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See Inside Scientific American Mind Volume 23, Issue 4

How to Find Love in a Digital World

Understanding the psychology of online dating can turn a frustrating experience into a fruitful mission



WILLIAM SCHULTZ iStockphoto (silhouetted people); PHOTOILLUSTRATION BY AARON GOODMAN

Romantic relationships can begin anywhere. When Cupid's arrow strikes, you might be at church or at school, playing chess or softball, flirting with a friend of a friend at a party or minding your own business on the train. Sometimes, however, Cupid goes on vacation, or takes a long nap, or kicks back for a marathon of Lifetime original movies. Instead of waiting for the capricious arrow slinger to get back to work, people are increasingly joining online-dating sites to assert some control over their romantic lives.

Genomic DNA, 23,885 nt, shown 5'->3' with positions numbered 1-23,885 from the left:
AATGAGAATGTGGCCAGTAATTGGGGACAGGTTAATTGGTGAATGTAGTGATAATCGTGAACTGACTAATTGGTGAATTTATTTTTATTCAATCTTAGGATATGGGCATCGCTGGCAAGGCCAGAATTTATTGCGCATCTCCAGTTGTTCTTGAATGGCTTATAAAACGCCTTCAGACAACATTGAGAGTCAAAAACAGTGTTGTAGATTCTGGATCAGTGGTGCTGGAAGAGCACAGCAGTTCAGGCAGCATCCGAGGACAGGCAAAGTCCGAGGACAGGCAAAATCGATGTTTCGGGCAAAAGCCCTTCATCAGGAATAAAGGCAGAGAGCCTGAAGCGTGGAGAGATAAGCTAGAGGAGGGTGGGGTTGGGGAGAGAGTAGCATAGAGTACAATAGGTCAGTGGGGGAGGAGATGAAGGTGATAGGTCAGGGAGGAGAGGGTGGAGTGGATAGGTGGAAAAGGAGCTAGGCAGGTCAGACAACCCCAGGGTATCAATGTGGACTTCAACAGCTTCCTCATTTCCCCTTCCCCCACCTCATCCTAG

For millennia cultures have invented practices to fulfill the evolutionary imperatives of mating and reproduction. In the Western world today, individuals are largely expected to identify romantic partners on their own, a process that can consume significant time, effort and emotional energy. The ability to hunt for dates online offers singles a modicum of control over a seemingly random process and grants them access to hundreds, potentially thousands, of eligible mates.

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